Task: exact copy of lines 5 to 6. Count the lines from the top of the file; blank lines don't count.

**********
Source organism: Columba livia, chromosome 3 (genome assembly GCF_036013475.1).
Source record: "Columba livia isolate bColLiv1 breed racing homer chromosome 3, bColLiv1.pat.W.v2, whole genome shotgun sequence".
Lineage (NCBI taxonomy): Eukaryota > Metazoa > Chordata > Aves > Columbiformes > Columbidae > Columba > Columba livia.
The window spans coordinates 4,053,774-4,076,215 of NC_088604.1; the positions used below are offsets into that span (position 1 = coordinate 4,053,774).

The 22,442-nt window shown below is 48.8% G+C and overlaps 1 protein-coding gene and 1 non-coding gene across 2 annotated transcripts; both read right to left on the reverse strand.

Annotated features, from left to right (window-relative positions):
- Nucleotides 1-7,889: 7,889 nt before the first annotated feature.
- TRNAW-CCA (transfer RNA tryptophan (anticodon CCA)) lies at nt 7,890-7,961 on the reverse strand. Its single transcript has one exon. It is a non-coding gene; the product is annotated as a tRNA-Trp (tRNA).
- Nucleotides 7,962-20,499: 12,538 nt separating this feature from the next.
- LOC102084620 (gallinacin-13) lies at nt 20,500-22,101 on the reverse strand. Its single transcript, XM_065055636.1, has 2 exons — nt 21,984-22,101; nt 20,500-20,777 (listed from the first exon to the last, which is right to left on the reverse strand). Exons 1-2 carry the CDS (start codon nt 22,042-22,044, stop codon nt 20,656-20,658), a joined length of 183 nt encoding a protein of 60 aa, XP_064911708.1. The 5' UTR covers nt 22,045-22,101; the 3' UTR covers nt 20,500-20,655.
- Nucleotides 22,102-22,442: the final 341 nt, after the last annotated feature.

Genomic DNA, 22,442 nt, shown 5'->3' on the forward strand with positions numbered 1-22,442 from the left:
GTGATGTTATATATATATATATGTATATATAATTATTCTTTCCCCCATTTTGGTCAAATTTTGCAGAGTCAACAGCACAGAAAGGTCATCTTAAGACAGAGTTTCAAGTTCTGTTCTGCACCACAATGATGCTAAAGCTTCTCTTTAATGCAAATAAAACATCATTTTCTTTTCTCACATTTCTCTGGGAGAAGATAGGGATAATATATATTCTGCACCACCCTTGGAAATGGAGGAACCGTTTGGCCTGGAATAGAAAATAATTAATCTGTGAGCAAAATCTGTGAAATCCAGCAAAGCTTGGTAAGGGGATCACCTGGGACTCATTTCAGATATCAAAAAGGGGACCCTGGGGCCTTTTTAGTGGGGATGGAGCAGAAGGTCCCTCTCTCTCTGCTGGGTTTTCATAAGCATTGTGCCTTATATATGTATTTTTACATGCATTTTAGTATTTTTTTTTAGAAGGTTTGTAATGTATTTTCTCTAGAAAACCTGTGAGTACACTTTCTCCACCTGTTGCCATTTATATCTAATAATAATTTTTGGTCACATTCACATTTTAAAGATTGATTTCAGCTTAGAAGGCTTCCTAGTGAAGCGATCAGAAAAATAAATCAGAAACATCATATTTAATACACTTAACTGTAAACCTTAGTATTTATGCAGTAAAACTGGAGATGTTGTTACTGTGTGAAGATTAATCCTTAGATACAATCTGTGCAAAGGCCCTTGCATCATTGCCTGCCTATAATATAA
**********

The 22,442-nt window shown below is 48.8% G+C and overlaps 1 protein-coding gene and 1 non-coding gene across 2 annotated transcripts; both read right to left on the reverse strand.

Annotated features, from left to right (window-relative positions):